Preparing for Mobile First SEO

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22 Dec 2016
Sandy Halliday

It seems that every year for the past 3 years has been coined ‘the year of mobile’ for organic search. For 2017 this has become even more poignant with Google’s announcement that it will be creating a dedicated mobile index, to be rolled out over the first few months of 2017.

More importantly, this index will become the primary index Google uses to rank sites in search. It appears that 2017 really is shaping up to be the year of mobile.

But how should we prepare for this? With Google further shifting the emphasise onto mobile devices, how can we ensure our website is positioned to rank well and convert users?

How significant is this update?

First of all, it is important to understand the significance of this announcement. In November 2016 Google first announced this update, citing a need for better content served to mobile users browsing the web.

With the amount of global users on a mobile device overtaking desktop in 2014, and rising, and as many as 96% of smartphone owners using their device to get things done, it is little wonder that Google wants to keep serving the best mobile content to users.

Up until now, Google has always used a desktop index (or combined desktop/mobile index) to crawl and rank sites. This shift will surely emphasise to webmasters and SEO’s the importance of websites being mobile friendly.

Growth in mobile search 2016 graph

Source: Morgan Stanley Research

The importance of being mobile friendly

The SEO world went crazy when, in April 2015, Google announced its search algorithm will ‘favour mobile-responsive websites’ over non-responsive websites. There was a clamber by SEO’s, digital marketers and businesses to find out more about how this algorithm update would impact their rankings.

As well as reiterating the SEO benefits, Google are also keen to share how a slow or non-dedicated mobile website can put customers off purchasing.

Google report that up to 29% of smartphone users will immediately switch to another site or app if it doesn’t satisfy their needs.

If your content isn’t sized accordingly to adapt to mobile viewing you may be losing revenue and search positions.

Mobile friendly test

Source: developers.google.com

Switching to a dedicated mobile friendly website

Having a dedicated responsive website isn’t the end of the story. There are some other checklists to address in order to be considered mobile (first) ready.

  • Accessible – Ensure your website is accessible for crawlers to access and index all URL’s. This includes having an updated, effective robots file and well structured XML sitemap.
  • Mobile UI – Many webmasters still omit certain sections or content from their site on mobile view, whereas others replicate the same content across desktop and mobile devices. A review of viewed content should be taken to ensure there isn’t too little (or conversely too much!) content on mobile devices. This includes copy, links, ads and images. Otherwise users may be put off entirely. You can test your site using Google’s own mobile friendly tool here.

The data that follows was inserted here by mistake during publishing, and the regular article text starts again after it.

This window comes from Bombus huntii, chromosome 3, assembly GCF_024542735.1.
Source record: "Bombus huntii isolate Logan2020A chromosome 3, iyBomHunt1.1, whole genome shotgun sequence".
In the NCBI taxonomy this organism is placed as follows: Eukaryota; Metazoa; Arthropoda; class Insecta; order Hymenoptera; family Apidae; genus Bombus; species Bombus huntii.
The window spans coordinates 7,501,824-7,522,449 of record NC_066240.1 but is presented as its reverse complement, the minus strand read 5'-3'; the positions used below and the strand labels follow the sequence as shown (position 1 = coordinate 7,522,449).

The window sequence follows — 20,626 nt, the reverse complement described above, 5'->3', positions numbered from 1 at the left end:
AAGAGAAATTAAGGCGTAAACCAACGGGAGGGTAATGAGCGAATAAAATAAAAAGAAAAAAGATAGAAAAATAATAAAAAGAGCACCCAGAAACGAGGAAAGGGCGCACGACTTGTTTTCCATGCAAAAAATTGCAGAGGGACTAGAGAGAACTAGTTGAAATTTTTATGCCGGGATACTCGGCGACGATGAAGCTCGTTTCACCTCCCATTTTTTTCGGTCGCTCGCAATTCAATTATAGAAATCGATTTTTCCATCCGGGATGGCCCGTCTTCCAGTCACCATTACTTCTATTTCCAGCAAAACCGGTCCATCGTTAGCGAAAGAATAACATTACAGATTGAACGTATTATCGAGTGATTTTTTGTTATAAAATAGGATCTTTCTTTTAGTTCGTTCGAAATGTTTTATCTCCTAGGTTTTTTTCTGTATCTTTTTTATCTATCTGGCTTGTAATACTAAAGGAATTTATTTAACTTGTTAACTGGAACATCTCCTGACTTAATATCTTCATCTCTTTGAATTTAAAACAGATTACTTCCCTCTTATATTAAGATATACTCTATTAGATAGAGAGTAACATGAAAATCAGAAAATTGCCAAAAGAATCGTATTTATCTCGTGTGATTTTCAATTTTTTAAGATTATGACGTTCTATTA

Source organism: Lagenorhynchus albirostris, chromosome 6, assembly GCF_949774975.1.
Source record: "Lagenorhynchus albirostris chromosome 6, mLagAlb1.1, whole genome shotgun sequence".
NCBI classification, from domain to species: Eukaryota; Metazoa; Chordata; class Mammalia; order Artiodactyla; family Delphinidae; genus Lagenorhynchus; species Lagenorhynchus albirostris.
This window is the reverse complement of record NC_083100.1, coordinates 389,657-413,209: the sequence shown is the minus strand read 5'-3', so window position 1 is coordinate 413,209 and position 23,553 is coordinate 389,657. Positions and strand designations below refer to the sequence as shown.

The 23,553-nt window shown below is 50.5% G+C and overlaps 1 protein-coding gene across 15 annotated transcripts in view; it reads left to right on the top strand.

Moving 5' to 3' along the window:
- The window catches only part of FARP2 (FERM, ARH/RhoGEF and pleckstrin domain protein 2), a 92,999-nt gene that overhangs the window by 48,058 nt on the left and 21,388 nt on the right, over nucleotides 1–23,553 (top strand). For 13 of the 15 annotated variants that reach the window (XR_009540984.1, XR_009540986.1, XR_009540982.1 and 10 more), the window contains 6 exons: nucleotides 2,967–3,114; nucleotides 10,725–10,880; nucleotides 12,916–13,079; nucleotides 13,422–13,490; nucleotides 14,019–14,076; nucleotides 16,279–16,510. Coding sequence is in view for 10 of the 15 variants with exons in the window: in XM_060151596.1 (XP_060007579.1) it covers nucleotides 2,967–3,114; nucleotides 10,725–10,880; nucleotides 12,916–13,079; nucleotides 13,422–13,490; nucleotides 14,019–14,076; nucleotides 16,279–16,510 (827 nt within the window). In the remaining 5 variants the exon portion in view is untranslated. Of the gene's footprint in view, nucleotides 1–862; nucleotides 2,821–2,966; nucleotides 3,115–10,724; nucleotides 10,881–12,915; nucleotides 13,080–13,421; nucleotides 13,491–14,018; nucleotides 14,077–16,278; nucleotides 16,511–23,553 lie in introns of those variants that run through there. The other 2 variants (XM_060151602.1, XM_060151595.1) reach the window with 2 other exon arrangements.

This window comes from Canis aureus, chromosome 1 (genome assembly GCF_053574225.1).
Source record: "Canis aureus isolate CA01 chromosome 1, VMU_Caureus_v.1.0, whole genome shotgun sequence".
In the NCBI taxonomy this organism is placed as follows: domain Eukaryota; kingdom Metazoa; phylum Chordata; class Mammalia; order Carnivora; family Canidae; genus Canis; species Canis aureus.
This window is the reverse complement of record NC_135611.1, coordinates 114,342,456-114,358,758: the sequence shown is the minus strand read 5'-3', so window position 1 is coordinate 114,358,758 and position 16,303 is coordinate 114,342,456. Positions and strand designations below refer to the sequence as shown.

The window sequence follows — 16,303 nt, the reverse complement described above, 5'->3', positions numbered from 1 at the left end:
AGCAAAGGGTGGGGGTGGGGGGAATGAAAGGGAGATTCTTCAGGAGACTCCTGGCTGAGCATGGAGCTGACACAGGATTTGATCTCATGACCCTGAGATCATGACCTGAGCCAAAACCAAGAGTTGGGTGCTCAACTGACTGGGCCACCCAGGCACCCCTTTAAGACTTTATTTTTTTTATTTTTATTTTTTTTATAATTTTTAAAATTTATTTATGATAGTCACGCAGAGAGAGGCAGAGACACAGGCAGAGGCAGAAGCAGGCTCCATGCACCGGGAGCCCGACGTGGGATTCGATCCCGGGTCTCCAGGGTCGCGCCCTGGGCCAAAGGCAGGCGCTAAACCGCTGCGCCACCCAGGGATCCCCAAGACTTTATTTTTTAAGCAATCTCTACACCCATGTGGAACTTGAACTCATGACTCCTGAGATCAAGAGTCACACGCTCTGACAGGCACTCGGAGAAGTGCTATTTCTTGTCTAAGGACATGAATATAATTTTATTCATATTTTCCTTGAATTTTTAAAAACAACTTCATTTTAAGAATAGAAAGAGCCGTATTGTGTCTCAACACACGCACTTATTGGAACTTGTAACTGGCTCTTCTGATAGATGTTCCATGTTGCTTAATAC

• Speed – It is important that mobile speed is optimised to ensure a faster experience for users. You can check the speed of your website using Google’s dedicated speed checker tool.

By making progressive steps to ensure content is accessible, mobile friendly and fast you are increasing the likelihood of driving users through to make a purchase.

What’s next?

Micro-moments

Google will continue to optimise content tailored towards micro-moments – or intent driven moments of decision-making,whether this be through the increased adoption of rich snippets and AI or ad targeting. Many campaigns and content pieces are still designed around the idea that consumers are desktop first. A consumer’s journey inevitably spans many devices at many different times. It is important a balance is found to guide the user effectively.

Progressive Web App’s (PWA’s)

Expect an increase in the amount of progressive web app’s (PWA’s) found across the search landscape. PWA’s allow users to browse web pages as usual but instead adopt the look and feel of an app. They are much faster than traditional mobile sites and can collect notes on user behaviour to serve more personalised content.

Accelerated Mobile Pages (AMP)

AMP rollout is well underway. It allows for fast loading of static content pages across multiple platforms. A Google-backed project, it has been mainly adopted by publishers and editors to serve content faster than wait for web pages to load. Expect an increase in use across publishers and rollout to alternative content providers.

More information can be found on the AMP project website.

Semantic Search (voice)

Google and Bing have both invested in voice search as they see it as an increasing medium to which search is conducted. In fact, Bing have said as many as 25% of all searches are done via voice search.

Google have integrated voice commands into its messaging app ‘Allo’ to allow for rich snippet information to be displayed for anything from cinema tickets, restaurants and flights. Allowing for easy sharing of information between friends.

Google search assistant with allo messaging

Source: www.thenextweb.com

Summary

The evidence that mobile has slowly been taking over the world has been confirmed and it is hardly surprising. With advances in search behaviour and technology it was only really a matter of time before Google put mobile first when it came to ranking and indexing.

How websites and businesses respond is the next crucial step. There is no going back as far as major search engines are concerned. 2017 should be the year businesses and brands roll up their sleeves and adopt the changing search landscape.

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